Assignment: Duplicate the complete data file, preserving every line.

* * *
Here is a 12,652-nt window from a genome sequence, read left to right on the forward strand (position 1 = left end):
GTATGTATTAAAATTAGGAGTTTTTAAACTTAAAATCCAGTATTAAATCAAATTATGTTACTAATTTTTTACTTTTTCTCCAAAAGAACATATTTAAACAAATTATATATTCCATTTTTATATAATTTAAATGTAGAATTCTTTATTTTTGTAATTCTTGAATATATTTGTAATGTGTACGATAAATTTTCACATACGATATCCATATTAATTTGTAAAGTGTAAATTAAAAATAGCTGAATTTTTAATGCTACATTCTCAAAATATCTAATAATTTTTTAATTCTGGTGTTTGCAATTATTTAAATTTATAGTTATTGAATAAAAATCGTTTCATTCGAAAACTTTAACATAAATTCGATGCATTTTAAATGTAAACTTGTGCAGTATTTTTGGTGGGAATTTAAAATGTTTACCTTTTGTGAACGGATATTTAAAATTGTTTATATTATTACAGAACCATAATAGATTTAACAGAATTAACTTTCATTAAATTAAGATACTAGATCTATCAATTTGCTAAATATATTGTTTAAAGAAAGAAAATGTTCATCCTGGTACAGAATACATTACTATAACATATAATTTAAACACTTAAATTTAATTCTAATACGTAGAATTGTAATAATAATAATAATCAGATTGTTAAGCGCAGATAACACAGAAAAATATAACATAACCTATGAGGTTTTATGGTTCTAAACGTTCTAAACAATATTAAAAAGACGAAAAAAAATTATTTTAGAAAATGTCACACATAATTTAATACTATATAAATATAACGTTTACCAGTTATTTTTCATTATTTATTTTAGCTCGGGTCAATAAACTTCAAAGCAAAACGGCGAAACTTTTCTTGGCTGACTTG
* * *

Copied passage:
Here is a 12,652-nt window from a genome sequence, read left to right on the forward strand (position 1 = left end):
GTATGTATTAAAATTAGGAGTTTTTAAACTTAAAATCCAGTATTAAATCAAATTATGTTACTAATTTTTTACTTTTTCTCCAAAAGAACATATTTAAACAAATTATATATTCCATTTTTATATAATTTAAATGTAGAATTCTTTATTTTTGTAATTCTTGAATATATTTGTAATGTGTACGATAAATTTTCACATACGATATCCATATTAATTTGTAAAGTGTAAATTAAAAATAGCTGAATTTTTAATGCTACATTCTCAAAATATCTAATAATTTTTTAATTCTGGTGTTTGCAATTATTTAAATTTATAGTTATTGAATAAAAATCGTTTCATTCGAAAACTTTAACATAAATTCGATGCATTTTAAATGTAAACTTGTGCAGTATTTTTGGTGGGAATTTAAAATGTTTACCTTTTGTGAACGGATATTTAAAATTGTTTATATTATTACAGAACCATAATAGATTTAACAGAATTAACTTTCATTAAATTAAGATACTAGATCTATCAATTTGCTAAATATATTGTTTAAAGAAAGAAAATGTTCATCCTGGTACAGAATACATTACTATAACATATAATTTAAACACTTAAATTTAATTCTAATACGTAGAATTGTAATAATAATAATAATCAGATTGTTAAGCGCAGATAACACAGAAAAATATAACATAACCTATGAGGTTTTATGGTTCTAAACGTTCTAAACAATATTAAAAAGACGAAAAAAAATTATTTTAGAAAATGTCACACATAATTTAATACTATATAAATATAACGTTTACCAGTTATTTTTCATTATTTATTTTAGCTCGGGTCAATAAACTTCAAAGCAAAACGGCGAAACTTTTCTTGGCTGACTTG